The final structure is shown in FIG. 9, with upper electrode 90 having a lower central portion 93, a rim 95 connected to the lower central portion by first upper electrode walls 94 and second vertical walls 96. An upper plug 97 connects upper electrode 90 with conventional interconnect 98. Varying the thickness of layer 50 will change the total surface area of the capacitor.
In the case when the thickness T1 of layer 50 is equal to the thickness of lower electrode 60, lower walls 65 are polished away. The same applies to thickness t2 of layer 70—when it is equal to the combined thickness of dielectric 80 and electrode 90, walls 96 disappear.
An alternative structure is shown in FIG. 11, omitting dielectric 70 and thereby producing a flatter structure. This simpler structure will cause more shorting of the two electrodes by an upper contact, as described above. Making the upper electrode wide enough to allow for tolerance in upper plug position would consume an unacceptably large area.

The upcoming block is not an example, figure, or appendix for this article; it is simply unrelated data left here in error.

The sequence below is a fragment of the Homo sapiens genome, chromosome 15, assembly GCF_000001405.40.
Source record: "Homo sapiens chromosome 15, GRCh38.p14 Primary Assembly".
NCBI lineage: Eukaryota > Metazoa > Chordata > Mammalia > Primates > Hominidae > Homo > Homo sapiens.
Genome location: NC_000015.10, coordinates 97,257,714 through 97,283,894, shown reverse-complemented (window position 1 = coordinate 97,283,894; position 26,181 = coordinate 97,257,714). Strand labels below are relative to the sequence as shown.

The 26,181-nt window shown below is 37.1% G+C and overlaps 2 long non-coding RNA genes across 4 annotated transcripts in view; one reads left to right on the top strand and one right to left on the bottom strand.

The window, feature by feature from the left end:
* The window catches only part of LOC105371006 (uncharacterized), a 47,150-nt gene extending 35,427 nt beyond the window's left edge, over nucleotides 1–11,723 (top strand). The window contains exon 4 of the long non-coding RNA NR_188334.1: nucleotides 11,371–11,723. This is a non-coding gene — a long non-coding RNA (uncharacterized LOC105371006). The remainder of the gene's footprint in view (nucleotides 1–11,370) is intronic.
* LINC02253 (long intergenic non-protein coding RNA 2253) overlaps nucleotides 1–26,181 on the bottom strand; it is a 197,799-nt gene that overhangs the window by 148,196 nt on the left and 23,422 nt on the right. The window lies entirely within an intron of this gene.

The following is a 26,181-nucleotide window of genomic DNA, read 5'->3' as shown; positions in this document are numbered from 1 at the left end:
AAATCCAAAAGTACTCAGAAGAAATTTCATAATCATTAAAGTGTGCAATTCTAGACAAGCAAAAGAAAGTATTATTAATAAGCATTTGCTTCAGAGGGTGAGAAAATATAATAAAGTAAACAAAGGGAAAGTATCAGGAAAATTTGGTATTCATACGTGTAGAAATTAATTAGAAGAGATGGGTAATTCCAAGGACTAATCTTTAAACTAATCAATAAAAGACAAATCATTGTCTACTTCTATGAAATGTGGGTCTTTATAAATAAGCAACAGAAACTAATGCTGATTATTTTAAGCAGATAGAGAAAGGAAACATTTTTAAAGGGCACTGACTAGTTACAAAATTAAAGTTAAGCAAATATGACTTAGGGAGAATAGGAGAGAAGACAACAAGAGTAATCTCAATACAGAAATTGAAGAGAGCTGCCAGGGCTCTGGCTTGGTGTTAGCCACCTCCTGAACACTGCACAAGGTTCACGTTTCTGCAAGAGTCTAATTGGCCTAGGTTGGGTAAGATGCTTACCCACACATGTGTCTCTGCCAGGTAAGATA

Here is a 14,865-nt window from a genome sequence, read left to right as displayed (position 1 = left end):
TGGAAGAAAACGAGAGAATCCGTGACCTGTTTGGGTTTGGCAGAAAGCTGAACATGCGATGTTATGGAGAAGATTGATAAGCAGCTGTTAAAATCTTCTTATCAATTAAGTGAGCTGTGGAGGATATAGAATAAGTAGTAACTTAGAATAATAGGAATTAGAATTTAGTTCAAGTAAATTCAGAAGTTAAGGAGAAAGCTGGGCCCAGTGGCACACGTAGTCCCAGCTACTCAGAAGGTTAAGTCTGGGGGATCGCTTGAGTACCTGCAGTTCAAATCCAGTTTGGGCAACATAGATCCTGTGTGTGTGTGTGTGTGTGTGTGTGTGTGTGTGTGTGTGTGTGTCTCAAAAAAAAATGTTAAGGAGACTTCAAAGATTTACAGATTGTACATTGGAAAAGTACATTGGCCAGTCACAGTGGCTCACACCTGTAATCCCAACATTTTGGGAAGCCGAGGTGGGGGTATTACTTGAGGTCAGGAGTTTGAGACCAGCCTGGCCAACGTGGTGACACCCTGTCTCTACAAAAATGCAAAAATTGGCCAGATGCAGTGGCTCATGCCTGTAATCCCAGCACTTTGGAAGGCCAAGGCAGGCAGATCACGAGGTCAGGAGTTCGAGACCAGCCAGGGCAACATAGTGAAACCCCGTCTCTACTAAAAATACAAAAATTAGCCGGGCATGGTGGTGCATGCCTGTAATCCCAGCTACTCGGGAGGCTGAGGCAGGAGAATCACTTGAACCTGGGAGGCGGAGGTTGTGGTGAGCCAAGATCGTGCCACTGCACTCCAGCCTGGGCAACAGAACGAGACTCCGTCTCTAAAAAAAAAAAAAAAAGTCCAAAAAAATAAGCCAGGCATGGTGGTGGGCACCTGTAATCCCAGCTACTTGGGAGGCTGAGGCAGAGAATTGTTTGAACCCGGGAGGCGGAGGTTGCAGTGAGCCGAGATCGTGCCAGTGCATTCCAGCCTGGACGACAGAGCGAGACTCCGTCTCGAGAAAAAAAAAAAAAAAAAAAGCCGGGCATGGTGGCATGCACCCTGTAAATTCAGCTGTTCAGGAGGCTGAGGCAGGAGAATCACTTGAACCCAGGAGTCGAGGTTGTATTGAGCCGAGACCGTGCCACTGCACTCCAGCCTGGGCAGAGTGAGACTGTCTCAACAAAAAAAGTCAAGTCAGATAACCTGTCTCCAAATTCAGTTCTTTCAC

The invention produces several advantages - yield improvement as a result of dispensing with the RIE steps; density improvement since the layers are essentially self-aligned; the opportunity to manipulate the 3-dimensional structure by varying the relationship between the thickness of the dielectric layers 50, 70, and 80. In addition, there is no concern with damage from the plasma in a RIE process. The improved vertical profile control makes scaling to smaller dimensions easier while avoiding shorts.